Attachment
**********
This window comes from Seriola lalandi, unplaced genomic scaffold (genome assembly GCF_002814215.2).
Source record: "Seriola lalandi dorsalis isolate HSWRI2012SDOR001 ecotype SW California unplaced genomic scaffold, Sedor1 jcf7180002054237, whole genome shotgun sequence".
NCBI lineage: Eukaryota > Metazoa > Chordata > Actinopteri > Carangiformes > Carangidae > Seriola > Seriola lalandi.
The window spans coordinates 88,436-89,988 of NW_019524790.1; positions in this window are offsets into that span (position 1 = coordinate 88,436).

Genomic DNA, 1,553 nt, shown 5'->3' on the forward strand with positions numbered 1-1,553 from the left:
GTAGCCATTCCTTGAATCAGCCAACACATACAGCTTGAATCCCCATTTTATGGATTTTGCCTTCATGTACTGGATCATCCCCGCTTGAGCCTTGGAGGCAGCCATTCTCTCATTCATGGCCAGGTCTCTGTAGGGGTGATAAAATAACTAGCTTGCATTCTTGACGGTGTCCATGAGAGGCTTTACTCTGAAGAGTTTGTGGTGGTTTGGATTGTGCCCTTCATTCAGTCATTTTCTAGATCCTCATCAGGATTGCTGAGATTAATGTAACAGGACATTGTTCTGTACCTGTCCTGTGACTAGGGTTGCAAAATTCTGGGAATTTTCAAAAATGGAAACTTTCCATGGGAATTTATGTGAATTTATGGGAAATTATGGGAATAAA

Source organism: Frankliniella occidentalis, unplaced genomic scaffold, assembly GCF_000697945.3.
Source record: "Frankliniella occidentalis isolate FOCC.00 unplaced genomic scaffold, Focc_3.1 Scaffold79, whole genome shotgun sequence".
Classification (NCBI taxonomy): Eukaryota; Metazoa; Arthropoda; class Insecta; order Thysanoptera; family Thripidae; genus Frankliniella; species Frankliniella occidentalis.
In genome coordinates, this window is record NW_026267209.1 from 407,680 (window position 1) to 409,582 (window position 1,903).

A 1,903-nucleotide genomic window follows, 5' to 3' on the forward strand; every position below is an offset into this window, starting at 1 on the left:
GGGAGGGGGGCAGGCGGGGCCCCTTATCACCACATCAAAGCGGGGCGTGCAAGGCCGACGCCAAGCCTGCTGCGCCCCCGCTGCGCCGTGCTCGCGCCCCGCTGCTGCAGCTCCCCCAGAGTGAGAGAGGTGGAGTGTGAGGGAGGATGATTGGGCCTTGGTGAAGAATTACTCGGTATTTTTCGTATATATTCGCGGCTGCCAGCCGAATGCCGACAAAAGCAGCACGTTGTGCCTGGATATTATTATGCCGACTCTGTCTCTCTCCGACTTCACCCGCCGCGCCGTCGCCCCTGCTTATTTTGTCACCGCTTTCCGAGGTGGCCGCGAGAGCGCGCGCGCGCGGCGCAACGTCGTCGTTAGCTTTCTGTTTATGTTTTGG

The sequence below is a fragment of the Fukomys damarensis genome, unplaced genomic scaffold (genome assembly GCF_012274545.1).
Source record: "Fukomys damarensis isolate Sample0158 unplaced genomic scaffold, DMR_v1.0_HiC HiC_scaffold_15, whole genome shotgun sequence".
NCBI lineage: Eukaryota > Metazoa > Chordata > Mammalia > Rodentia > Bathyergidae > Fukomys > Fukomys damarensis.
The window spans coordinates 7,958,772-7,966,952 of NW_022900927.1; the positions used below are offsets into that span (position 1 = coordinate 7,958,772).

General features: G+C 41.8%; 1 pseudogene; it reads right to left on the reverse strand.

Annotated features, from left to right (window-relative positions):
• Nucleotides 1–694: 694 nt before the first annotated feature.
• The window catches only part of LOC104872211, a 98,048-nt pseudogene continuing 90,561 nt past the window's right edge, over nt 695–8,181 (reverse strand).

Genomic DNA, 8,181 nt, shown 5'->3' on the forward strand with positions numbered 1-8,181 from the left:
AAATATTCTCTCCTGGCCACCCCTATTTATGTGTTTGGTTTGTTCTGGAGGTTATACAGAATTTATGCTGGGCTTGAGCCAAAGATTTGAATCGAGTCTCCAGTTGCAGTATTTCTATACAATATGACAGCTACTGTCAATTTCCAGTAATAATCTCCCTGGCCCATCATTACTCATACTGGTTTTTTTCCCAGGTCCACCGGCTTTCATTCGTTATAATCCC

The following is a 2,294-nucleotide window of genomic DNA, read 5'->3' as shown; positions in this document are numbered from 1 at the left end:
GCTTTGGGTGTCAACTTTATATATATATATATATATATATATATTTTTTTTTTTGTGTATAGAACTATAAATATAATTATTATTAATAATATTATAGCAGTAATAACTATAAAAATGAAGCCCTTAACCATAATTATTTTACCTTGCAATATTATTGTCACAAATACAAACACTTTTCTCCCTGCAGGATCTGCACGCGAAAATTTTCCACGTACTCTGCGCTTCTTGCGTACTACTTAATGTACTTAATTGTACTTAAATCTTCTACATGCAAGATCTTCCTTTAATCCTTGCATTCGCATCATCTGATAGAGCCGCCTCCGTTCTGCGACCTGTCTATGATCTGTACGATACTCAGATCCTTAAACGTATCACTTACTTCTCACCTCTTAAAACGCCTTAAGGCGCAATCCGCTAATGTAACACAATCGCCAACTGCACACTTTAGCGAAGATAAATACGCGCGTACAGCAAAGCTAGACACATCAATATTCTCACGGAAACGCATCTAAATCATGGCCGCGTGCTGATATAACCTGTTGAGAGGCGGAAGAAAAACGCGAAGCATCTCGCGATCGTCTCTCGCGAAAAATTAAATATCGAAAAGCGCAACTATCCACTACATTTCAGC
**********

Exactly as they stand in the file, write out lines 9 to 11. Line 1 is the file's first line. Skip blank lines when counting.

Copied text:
Classification (NCBI taxonomy): Eukaryota; Metazoa; Arthropoda; class Insecta; order Thysanoptera; family Thripidae; genus Frankliniella; species Frankliniella occidentalis.
In genome coordinates, this window is record NW_026267209.1 from 407,680 (window position 1) to 409,582 (window position 1,903).

A 1,903-nucleotide genomic window follows, 5' to 3' on the forward strand; every position below is an offset into this window, starting at 1 on the left: